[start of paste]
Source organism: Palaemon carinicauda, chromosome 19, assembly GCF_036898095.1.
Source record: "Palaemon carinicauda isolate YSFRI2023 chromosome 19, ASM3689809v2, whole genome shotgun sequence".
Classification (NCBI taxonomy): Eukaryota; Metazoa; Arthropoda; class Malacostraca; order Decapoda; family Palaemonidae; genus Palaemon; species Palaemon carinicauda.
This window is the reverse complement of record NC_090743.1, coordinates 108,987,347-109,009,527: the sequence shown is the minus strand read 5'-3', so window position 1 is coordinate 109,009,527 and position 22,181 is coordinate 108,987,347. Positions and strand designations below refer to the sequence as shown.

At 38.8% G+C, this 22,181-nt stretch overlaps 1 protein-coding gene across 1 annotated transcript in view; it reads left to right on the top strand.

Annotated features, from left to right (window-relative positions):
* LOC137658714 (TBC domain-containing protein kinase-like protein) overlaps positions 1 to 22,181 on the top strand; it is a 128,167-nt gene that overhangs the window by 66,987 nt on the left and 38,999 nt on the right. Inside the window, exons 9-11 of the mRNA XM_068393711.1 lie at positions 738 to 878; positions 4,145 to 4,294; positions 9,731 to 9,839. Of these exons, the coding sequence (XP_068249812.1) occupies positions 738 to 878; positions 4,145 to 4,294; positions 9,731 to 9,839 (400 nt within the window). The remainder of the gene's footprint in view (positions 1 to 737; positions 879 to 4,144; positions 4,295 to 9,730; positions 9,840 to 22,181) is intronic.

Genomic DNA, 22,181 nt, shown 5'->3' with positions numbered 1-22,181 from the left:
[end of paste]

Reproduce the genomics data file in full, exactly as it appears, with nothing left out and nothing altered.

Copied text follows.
Source organism: Palaemon carinicauda, chromosome 19, assembly GCF_036898095.1.
Source record: "Palaemon carinicauda isolate YSFRI2023 chromosome 19, ASM3689809v2, whole genome shotgun sequence".
Classification (NCBI taxonomy): Eukaryota; Metazoa; Arthropoda; class Malacostraca; order Decapoda; family Palaemonidae; genus Palaemon; species Palaemon carinicauda.
This window is the reverse complement of record NC_090743.1, coordinates 108,987,347-109,009,527: the sequence shown is the minus strand read 5'-3', so window position 1 is coordinate 109,009,527 and position 22,181 is coordinate 108,987,347. Positions and strand designations below refer to the sequence as shown.

At 38.8% G+C, this 22,181-nt stretch overlaps 1 protein-coding gene across 1 annotated transcript in view; it reads left to right on the top strand.

Annotated features, from left to right (window-relative positions):
* LOC137658714 (TBC domain-containing protein kinase-like protein) overlaps positions 1 to 22,181 on the top strand; it is a 128,167-nt gene that overhangs the window by 66,987 nt on the left and 38,999 nt on the right. Inside the window, exons 9-11 of the mRNA XM_068393711.1 lie at positions 738 to 878; positions 4,145 to 4,294; positions 9,731 to 9,839. Of these exons, the coding sequence (XP_068249812.1) occupies positions 738 to 878; positions 4,145 to 4,294; positions 9,731 to 9,839 (400 nt within the window). The remainder of the gene's footprint in view (positions 1 to 737; positions 879 to 4,144; positions 4,295 to 9,730; positions 9,840 to 22,181) is intronic.

Genomic DNA, 22,181 nt, shown 5'->3' with positions numbered 1-22,181 from the left: